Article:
Green baby — an oxymoron?

Before we had our own little one, my husband always accused me of being baby-crazy.  Despite the reality of the planet’s limited carrying capacity, I never really considered not having children, and I scaled back my plans from 3 kids to 2 kids, to stay below the 2.2 children/woman average for not increasing the world population.  (I’m pretty sure this 2.2 is a legit figure, but I can’t find a reliable source for it at the moment.)

Sure, I would use green practices, like cloth diapering, avoiding unnecessary baby/kid “stuff,” and buying used, and I would raise my child(ren) to respect the earth and its resources.  Still, the reality is that a baby born in the United States, no matter how “green,” has a big carbon footprint that will almost certainly persist throughout the lifetime.

When I was five months pregnant, I read Beth Terry’s “I’m an Environmentalist and I’m Not Having Kids” post, and, despite the fact that she explicitly states that she made her decision to not have kids because of personal goals rather than environmental concerns, I started feeling a little guilty.  And then there were the quotes she shared from others about not wanting to bring new life into this mess of a world.  Gulp.  Did I mention I was already five months pregnant at this point?  Perhaps not the best reading material.

So, here I am, seven months later, with a three-month-old son.  The last three months have certainly seen increased resource use — water and energy washing diapers, trips made in the car that would have otherwise been made by bicycle — but at this stage, his needs, and therefore his eco-impact, are relatively minimal.  We’ve managed to purchase almost all large items second-hand (as well as keeping total purchases to a minimum), and he’s clothed mostly in hand-me-downs.  But still, having a baby is not exactly green.

As the years pass, his resource consumption will increase, but in some areas it may decrease, at least for awhile.  Once he’s just a bit older, we plan to travel by bike more than by car, and he won’t be in diapers forever.  As he grows, we’ll do our best to foster an appreciation for sustainable living and respect for the earth and its resources, values that we hope he will carry with him.  While I don’t buy the argument that this approach justifies having large numbers of children, it does offer some middle ground for raising a child, and sometimes, that’s as good as it gets.

Radio silence

We’re still alive here, despite Gabriel’s best efforts.  Turns out that taking care of a baby is HARD work.  We naively thought that our weeks of maternity/paternity leave together would be a lovely little vacation, some nice family bonding time for the three of us.  Ha!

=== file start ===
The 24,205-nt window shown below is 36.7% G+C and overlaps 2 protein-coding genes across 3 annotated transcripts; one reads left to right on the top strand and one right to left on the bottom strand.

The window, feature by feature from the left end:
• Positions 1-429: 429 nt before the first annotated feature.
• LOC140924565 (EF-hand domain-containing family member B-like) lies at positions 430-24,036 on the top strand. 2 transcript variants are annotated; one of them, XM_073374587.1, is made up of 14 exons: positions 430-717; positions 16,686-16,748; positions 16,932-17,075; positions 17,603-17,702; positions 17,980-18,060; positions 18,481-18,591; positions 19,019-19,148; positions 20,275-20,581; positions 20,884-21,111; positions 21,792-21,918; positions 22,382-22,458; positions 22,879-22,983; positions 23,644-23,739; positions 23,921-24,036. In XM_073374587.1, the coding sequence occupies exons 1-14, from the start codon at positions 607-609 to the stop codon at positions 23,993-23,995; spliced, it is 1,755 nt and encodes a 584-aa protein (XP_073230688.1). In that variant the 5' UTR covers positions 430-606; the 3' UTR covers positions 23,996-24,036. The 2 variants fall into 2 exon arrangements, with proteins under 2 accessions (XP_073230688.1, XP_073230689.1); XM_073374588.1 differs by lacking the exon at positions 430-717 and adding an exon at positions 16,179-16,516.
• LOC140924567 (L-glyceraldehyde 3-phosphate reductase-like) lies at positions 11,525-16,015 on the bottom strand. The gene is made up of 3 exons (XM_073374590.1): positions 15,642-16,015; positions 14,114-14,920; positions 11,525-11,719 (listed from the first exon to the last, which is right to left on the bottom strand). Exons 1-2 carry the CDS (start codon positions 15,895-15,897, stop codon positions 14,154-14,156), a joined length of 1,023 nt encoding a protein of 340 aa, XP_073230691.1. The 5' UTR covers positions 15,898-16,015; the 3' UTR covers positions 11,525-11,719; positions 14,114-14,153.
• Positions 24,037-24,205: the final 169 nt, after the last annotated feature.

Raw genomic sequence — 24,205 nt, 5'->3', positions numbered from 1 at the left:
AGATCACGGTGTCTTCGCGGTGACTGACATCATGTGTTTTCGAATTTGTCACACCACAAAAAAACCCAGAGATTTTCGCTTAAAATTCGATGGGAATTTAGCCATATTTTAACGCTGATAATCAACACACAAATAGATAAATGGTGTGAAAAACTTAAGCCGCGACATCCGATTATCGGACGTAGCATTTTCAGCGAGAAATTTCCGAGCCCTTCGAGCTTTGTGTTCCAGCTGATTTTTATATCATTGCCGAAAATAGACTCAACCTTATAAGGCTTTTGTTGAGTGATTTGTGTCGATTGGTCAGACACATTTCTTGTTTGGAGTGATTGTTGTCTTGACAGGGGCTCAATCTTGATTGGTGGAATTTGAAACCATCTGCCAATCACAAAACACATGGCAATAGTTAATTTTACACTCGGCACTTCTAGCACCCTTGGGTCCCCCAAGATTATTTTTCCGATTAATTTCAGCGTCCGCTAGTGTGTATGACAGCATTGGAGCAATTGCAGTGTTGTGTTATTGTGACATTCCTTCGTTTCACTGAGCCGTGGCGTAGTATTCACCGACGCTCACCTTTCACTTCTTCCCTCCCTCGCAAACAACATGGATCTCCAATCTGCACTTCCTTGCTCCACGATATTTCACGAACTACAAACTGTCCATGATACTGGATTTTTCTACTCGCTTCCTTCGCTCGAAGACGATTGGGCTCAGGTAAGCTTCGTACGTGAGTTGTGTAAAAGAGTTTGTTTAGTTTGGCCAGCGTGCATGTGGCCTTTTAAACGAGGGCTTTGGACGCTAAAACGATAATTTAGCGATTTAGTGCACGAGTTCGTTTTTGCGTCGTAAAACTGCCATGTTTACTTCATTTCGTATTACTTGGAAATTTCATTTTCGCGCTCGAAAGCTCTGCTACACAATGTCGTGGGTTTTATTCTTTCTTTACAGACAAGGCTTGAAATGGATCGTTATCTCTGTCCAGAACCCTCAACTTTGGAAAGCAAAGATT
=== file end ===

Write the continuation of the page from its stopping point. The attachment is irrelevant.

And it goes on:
Now we know what all those cryptic, “Your life will never be the same,” comments were about.  We reacted with annoyance and denial at the time, but perhaps it was unwarranted.

On the green front, we switched over to cloth diapers about four days after we got home, which was when the disposables from the hospital ran out.  I’m very glad I took all the disposable diapers that were in our hospital room, despite the nagging green voice in my head saying, “Oh, just leave them for the next person, you have all those cloth diapers at home.”   Anyway, more about the diapers in another post.

The continuing heat wave means A/C 24/7 (not green), and I’m so thankful we have it, not gonna lie.  We’re keeping it set right around 80° F, which means our little guy is pretty happy just in a diaper, or a diaper with a light swaddle for sleeping.  I’m a bit scared to see our electric bill, since we normally benefit from cranking the thermostat up to 90° F or so when we’re at work during the day.

Matthew’s been getting in some garden time, and we continue to eat extraordinarily well (though sometimes finding the TIME to eat is tricky).  I’ll try to post more regularly, but that’s definitely not taking precedence right now.  They say it gets easier . . . .

Mama-to-be’s reading list

It was over a year ago that I made this reading list, and a few of the books were on the, “I want to read eventually, but not relevant right now,” list.  Well, times have changed 😉

Your Best Birth, by Rikki Lake and Abby Epstein, was the first book I read post finding out that I was pregnant, and I highly recommend it to anyone and everyone.  Even if you are not pregnant, have no plans to become pregnant, and can’t see any way this subject applies to you, I encourage you to read it, because current maternity practice in our country does affect us all in some way, and you may know someone who will be making choices about childbirth and could directly benefit from the information in this book.

I just finished reading The Diaper-Free Baby by Christine Gross-Loh, and I’m totally intrigued by the idea of Elimination Communication (EC).  Loh’s book makes the concept very accessible and straightforward.  Whether you’re using cloth or disposable diapers, using fewer diapers will be greener!

I also enjoyed Labor of Love: A Midwife’s Memoir, by Cara Muhlhahn, and I’m currently reading HypnoBirthing — The Mongan Method.

So, what’s still on my list?

  • The Happiest Baby on the Block, by Harvey Karp
  • Ina May’s Guide to Childbirth, by Ina May Gaskin
  • Diaper Free!: The Gentle Wisdom of Natural Infant Hygiene, by Ingrid Bauer
  • The Womanly Art of Breastfeeding, La Leche League

I think this represents a decent balance between total information overload and being completely unprepared, although I’m sure there will be many moments for which I feel completely unprepared.  Now, if someone could just tell us what you do with that little flap on the corner of receiving blankets  — we’re split among it being a spot for baby’s head, baby’s feet, or neither (just decorative) 😉